Osteoporosis: A Physical Therapy Perspective

Jan25th 2021

Osteoporosis, a disease which causes gradual bone loss, affects as many as 15 to 20 million people in the United States and half of all American women over the age of 45.  It has been well documented that this occurrence of reduced bone mass leads to osteoporotic fractures.

Many people think osteoporosis is only a condition found in postmenopausal women (those older than 50 years).  However, it can occur in any individual whose bone mass has fallen below a “critical” threshold.  It has been found that women who are active and athletic, and lose their periods regularly are strong candidates for bone loss.

Bone formation is dependent upon a five stage cycle that results in “old” bone being removed and replaced with “new” bone.  There are two types of bone: Cortical and Trabecular bone.  Cortical bone is found primarily in the extremities (femur, fibula, tibia, humerus, ulna, radius, etc.), that forms a protective layer around the internal cavity. This type of bone also known as compact bone.

This type of bone makes of 80% of the total skeleton, but is metabolically less active than trabecular bone. Trabecular bone , also known as spongy or Cancellous bone.  It is very porous and contains red bone marrow, where blood cells are made. It is weaker and easier to fracture than cortical bone, which makes up the shafts of long bones.

Only about 10% of cortical bone is remodeled each year.  On the other hand, trabecular bone which makes up 70 to 95% of the axial skeleton (vertebral bodies) and approximately 40% is remodeled each year.

It has been documented that cortical bone mineral content and mass increase until about the age of 35.  Trabecular bone accrual reaches its maximum during the mid to late 20s, and is followed by a linear loss of bone.  After achieving maximal bone mass there is a 25% decrease in cortical bone mass from the age of 50 to 80 and a 31.7% trabecular bone loss between 30 and 80 years of age.  Therefore, the greater the bone mineral content and bone mass maturity, the more an individual can afford to lose.  This emphasizes the need for maximum development of trabecular bone during their youth through mid to late 20s, as well as cortical bone development through age 35.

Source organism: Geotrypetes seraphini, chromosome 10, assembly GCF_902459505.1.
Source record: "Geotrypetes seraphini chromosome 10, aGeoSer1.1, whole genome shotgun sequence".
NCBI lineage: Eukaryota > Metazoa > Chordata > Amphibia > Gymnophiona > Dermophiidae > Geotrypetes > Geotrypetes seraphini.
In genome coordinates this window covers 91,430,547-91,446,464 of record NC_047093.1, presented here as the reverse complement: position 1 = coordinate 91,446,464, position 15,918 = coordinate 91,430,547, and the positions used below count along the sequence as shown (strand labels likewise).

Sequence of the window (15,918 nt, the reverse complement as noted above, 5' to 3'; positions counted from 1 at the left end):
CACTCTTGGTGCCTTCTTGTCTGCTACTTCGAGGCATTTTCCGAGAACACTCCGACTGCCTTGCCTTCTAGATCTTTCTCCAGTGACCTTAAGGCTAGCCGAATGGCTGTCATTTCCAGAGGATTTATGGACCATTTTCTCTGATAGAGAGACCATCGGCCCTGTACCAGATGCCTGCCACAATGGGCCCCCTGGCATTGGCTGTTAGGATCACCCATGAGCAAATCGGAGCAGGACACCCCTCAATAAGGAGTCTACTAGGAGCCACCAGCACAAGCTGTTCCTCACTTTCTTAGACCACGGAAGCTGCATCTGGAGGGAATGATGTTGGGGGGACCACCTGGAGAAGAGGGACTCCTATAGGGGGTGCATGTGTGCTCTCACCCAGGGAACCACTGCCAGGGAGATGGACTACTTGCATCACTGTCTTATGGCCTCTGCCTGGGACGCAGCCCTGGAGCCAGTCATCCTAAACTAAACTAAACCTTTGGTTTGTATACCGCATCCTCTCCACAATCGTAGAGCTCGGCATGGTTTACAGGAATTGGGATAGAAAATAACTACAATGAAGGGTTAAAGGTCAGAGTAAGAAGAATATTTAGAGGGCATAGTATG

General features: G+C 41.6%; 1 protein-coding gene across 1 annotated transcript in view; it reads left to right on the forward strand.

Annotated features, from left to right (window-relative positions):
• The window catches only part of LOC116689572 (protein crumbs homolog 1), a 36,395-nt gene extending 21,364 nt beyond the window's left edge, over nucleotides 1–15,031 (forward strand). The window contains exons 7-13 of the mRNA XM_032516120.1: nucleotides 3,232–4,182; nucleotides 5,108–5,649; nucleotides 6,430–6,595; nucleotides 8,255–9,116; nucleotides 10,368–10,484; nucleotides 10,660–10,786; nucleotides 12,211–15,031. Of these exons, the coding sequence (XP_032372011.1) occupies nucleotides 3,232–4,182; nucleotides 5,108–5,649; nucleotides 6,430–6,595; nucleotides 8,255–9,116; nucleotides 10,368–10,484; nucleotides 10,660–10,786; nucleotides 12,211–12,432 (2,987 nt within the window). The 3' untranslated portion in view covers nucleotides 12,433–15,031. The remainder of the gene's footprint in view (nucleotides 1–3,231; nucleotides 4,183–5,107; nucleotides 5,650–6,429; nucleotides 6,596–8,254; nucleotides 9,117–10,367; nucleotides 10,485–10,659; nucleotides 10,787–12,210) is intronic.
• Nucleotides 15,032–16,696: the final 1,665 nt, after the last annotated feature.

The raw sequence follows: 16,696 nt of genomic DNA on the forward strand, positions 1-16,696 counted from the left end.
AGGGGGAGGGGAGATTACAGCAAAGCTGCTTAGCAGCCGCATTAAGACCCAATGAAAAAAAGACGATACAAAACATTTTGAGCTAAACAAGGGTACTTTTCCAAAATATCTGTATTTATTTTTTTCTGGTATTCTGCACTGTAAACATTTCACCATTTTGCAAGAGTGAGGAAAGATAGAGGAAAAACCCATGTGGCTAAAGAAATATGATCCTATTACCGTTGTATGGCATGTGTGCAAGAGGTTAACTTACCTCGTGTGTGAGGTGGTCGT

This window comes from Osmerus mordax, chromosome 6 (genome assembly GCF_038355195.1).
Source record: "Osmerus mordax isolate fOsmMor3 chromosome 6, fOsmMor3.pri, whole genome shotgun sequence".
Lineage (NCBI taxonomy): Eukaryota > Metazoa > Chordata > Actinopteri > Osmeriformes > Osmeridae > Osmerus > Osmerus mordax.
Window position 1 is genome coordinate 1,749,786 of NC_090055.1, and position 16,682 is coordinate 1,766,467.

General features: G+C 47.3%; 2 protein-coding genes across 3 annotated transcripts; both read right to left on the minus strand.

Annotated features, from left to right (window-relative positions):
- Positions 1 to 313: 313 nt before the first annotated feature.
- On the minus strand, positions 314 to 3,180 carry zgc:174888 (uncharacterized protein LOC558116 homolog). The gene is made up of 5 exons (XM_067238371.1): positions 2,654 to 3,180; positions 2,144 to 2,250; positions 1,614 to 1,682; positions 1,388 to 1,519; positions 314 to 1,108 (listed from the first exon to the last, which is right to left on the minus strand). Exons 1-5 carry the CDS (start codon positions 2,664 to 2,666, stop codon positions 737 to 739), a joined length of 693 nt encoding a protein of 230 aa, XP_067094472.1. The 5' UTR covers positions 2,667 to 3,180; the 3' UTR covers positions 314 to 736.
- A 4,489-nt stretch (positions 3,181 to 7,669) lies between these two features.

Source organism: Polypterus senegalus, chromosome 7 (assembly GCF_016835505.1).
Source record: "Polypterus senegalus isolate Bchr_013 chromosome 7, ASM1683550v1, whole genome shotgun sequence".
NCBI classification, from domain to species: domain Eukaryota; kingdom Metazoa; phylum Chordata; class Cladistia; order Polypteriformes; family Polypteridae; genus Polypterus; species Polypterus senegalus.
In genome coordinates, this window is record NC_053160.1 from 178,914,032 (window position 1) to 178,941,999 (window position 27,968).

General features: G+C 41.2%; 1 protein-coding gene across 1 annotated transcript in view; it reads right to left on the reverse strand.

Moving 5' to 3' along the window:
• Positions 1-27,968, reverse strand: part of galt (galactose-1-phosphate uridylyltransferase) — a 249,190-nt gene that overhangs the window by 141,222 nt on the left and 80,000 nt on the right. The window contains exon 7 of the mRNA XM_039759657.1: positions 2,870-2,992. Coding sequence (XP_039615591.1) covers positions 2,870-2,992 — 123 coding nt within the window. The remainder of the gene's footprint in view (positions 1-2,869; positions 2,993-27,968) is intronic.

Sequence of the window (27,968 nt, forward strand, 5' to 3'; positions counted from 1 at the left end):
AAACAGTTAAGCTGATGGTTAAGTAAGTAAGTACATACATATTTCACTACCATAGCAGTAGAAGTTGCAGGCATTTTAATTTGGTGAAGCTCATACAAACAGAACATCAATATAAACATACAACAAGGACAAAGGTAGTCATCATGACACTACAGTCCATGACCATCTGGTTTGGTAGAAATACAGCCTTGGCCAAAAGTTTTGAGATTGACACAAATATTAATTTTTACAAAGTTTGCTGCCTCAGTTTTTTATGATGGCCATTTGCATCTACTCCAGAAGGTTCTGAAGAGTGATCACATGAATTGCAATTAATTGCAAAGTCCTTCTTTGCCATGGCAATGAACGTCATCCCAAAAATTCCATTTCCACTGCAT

It is not yet known how much exercise as needed and whether there is an optimal form of exercise for bone accrual.  It is known that mechanical force (pressure through the bone) place an important role in bone formation and function.  Repeated and prolonged exercise can cause bone fatigue and microscopic fractures.  This sounds like regular exercise might have a negative effect, but in reality, appropriate intervals between exercise promotes normal bone turnover, which causes a strengthening of the bone.

The type and intensity of exercise prescribed must be tailored to the individuals age, as well as to their bone density readings at the onset of exercise.  The research does show two consistencies in prescribing exercise:

  1. The activity should be diverse and vigorous
  2. the exercise program should be enjoyable, in order to insure long-term compliance

many studies have proven that relatively brief exercise program such as walking, running, and calisthenics for 1/2 to 1 hour 2 to 3 times a week result in increased vertebral bone mineral content.  In addition, it is important to perform muscle strengthening exercises such as Nautilus or free weight programs to increase cortical bone mass in the extremities.  Finally, a key issue in prescribing exercises for these patients with established osteoporosis is to discourage activities that promote back rounding/flexion, and encourage a back extension program.  A study that appear to the 1984 “Archives of Physical Medicine Rehabilitation”, revealed that 16% of women who practiced back extension exercises had recurrent vertebral compression fractures, while 89% of women participating in a flexion program had recurrent fractures.

In summary, after a review of the literature, several exercise recommendations can be made:

  1. A walking/running program performed for 1/2 to 1 hour sessions three times per week.
  2. Upper and lower extremity free weight programs should be utilized approximately 1/2 hour three times per week
  3. Back extension exercises 10 to 30 repetitions each, three times per week
  4. Follow  good body mechanics- limiting excessive forward bending
  5. Upper quadrant stretching program to assist in maintaining normal spinal curvature’s, especially those that increase chest opening, and in the lower quarter those that stretch the hip flexors.

These are general guidelines to be followed, because every patient is different with varying needs.  At Sports and Orthopaedic Therapy Services in Silver Spring, Maryland we recommend before beginning any exercise program a patient should be evaluated by a physical therapist so that each individuals needs can be addressed.

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